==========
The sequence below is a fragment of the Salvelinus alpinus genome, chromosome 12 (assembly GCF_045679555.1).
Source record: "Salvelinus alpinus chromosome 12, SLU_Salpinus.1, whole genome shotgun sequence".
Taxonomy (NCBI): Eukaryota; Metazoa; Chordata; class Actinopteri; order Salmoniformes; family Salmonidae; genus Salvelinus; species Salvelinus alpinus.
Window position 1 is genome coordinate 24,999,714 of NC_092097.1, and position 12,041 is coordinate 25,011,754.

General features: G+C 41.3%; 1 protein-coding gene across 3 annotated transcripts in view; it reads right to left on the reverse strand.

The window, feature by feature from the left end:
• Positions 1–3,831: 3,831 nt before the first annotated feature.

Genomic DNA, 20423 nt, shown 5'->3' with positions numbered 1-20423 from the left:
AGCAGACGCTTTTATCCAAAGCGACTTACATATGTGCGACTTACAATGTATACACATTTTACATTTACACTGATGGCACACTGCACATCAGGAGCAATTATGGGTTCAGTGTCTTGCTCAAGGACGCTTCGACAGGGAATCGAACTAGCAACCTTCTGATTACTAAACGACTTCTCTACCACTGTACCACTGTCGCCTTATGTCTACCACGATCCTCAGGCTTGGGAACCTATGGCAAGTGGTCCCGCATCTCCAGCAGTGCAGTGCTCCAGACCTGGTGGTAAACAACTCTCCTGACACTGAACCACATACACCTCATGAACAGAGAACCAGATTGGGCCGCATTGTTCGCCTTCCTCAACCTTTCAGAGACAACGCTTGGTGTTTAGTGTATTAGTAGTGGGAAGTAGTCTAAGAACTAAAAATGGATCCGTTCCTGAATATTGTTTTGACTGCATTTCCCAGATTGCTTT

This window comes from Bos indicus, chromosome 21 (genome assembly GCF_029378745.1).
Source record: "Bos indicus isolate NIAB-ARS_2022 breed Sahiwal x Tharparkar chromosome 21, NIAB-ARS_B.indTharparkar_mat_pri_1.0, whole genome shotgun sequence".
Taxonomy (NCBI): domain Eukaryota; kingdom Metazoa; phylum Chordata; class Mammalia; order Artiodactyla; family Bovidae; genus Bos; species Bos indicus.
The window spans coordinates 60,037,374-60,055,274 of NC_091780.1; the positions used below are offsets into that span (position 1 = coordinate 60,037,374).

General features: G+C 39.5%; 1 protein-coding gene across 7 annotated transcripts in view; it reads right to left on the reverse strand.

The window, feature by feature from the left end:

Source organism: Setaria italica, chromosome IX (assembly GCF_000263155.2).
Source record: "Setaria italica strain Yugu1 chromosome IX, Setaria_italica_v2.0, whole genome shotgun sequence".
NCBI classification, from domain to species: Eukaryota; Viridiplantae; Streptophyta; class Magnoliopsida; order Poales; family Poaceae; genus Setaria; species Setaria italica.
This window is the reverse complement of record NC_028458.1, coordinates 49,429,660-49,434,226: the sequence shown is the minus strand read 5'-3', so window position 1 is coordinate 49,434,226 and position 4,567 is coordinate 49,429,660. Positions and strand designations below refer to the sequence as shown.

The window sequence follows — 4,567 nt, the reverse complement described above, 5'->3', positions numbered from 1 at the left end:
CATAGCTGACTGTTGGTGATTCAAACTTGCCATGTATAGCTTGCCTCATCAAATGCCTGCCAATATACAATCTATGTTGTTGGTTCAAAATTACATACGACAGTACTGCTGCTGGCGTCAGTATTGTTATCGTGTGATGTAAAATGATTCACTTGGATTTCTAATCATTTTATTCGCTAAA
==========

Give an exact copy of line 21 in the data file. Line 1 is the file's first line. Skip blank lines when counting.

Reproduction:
CATAGCTGACTGTTGGTGATTCAAACTTGCCATGTATAGCTTGCCTCATCAAATGCCTGCCAATATACAATCTATGTTGTTGGTTCAAAATTACATACGACAGTACTGCTGCTGGCGTCAGTATTGTTATCGTGTGATGTAAAATGATTCACTTGGATTTCTAATCATTTTATTCGCTAAA